Healthcare stocks fell broadly Monday on fears that the debt-ceiling deal to be voted on by Congress would lead to cuts in healthcare spending for federal programs such as Medicare.
Healthcare service providers that rely on Medicare reimbursement fell sharply, and the shares of drugmakers such as Pfizer Inc. and medical device manufacturers such as Medtronic Inc. were also off.
Hospital companies Community Health Systems Inc. and HCA Holdings Inctumbled 9 percent and 10 percent respectively, while health insurer UnitedHealth Group Inc. dropped 6 percent.
According to the deal reached in Congress, a bipartisan committee is set to find a further $1.5 trillion in savings, beyond an initial $900 billion.
If the committee cannot agree on at least $1.2 trillion in savings, automatic cuts kick in starting in 2013. Medicare, the widely used federal health program for the elderly, would face cuts under this scenario.
"There's a lot of uncertainty about the Super Commission and the Medicare cuts, which is why everything is cratering," said Ipsita Smolinski, analyst at Capitol Street in Washington. "People didn't think Medicare would be included (in the cuts). And now they're trying to absorb that... plans and providers could get cut in the second round."
With the United States government borrowing about 40 cents for every dollar it spends, attempts to reduce soaring healthcare costs are only likely to increase over the next few years.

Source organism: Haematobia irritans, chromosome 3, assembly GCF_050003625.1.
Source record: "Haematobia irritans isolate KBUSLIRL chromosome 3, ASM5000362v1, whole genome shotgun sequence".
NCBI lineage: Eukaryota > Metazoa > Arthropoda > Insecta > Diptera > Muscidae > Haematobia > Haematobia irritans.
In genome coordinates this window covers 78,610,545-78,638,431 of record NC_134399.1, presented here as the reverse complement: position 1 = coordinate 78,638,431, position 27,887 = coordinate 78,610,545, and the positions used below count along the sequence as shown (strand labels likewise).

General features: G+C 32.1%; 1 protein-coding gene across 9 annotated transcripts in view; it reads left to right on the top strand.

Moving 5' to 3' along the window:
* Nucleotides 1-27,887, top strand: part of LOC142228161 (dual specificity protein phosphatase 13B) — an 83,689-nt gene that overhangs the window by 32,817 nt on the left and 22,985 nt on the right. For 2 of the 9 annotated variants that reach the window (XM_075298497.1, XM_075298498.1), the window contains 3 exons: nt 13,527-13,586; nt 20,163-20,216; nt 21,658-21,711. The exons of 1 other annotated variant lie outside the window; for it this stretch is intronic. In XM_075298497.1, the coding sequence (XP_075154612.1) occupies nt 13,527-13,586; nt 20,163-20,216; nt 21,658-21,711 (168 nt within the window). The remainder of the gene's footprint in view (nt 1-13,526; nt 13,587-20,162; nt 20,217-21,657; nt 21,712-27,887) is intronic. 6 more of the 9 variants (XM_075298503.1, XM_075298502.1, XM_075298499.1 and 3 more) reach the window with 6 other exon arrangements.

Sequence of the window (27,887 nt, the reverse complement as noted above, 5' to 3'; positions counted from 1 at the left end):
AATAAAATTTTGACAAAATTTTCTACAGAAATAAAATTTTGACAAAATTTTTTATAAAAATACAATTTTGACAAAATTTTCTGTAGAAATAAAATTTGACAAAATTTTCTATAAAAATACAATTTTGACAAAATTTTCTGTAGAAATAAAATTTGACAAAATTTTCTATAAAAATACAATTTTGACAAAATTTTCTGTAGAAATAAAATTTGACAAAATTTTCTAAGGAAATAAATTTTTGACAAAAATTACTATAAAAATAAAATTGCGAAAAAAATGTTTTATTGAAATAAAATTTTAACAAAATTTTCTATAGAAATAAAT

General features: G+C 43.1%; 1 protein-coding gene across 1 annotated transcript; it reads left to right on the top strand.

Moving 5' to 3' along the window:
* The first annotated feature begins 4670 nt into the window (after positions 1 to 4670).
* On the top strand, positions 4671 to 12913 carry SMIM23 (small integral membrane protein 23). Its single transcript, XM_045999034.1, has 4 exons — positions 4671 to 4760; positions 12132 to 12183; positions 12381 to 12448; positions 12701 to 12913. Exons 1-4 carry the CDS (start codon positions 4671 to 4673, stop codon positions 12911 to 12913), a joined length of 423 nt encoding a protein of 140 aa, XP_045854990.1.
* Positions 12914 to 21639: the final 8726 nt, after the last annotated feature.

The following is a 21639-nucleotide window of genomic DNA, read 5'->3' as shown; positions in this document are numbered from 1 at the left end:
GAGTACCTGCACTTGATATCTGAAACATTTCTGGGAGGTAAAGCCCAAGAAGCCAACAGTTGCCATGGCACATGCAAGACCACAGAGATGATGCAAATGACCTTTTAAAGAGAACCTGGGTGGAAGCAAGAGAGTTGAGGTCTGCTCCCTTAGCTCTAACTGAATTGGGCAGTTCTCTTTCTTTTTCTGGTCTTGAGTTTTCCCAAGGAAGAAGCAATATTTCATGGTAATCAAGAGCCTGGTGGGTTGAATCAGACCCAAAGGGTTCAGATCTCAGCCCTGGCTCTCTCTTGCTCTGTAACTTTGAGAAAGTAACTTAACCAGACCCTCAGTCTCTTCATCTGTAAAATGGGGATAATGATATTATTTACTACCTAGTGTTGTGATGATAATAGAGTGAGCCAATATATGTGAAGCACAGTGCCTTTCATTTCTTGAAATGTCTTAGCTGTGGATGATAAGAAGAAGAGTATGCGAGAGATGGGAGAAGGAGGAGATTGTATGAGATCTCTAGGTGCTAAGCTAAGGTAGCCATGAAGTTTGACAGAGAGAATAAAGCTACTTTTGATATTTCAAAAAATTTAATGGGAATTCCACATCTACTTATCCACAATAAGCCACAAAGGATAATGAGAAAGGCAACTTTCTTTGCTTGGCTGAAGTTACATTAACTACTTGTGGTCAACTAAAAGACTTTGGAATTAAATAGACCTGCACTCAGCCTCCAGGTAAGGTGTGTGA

"The healthcare sector had done well because of the burgeoning population of the baby boomers," said Marc Pado, a U.S. market strategist at Cantor Fitzgerald & Co in San Francisco. "It had been a gold pin factor that had been pushing a lot of the healthcare stocks up. But this is definitely a blow that sets them back."
The Centers for Medicare & Medicaid Services, which oversees the Medicare program, stands to gain more authority to make cuts from the new committee, said Tim Nelson, a senior healthcare analyst with Nuveen Asset Management.
Nelson pointed to Friday's announcement by CMS that will cut payments to skilled nursing facilities by 11 percent — a development that sent companies such as Kindred Healthcare and Skilled Healthcare down more than 20 percent on Monday — as a potential harbinger of broader cuts to come.
"The whole sector is down," Nelson said. "People are just afraid that healthcare will be in the crosshairs of this new committee."
Oppenheimer & Co analyst Michael Wiederhorn said significant cuts to all providers, including hospitals and home health companies, seemed likely.
Home health companies Gentiva Health Services and Almost Family Inc were down 12 percent and 9 percent, respectively.
"With the open-ended nature of this legislation, and the potential for large cuts to healthcare spending, we believe healthcare services will be one of the losers," Wiederhorn said in a research note.
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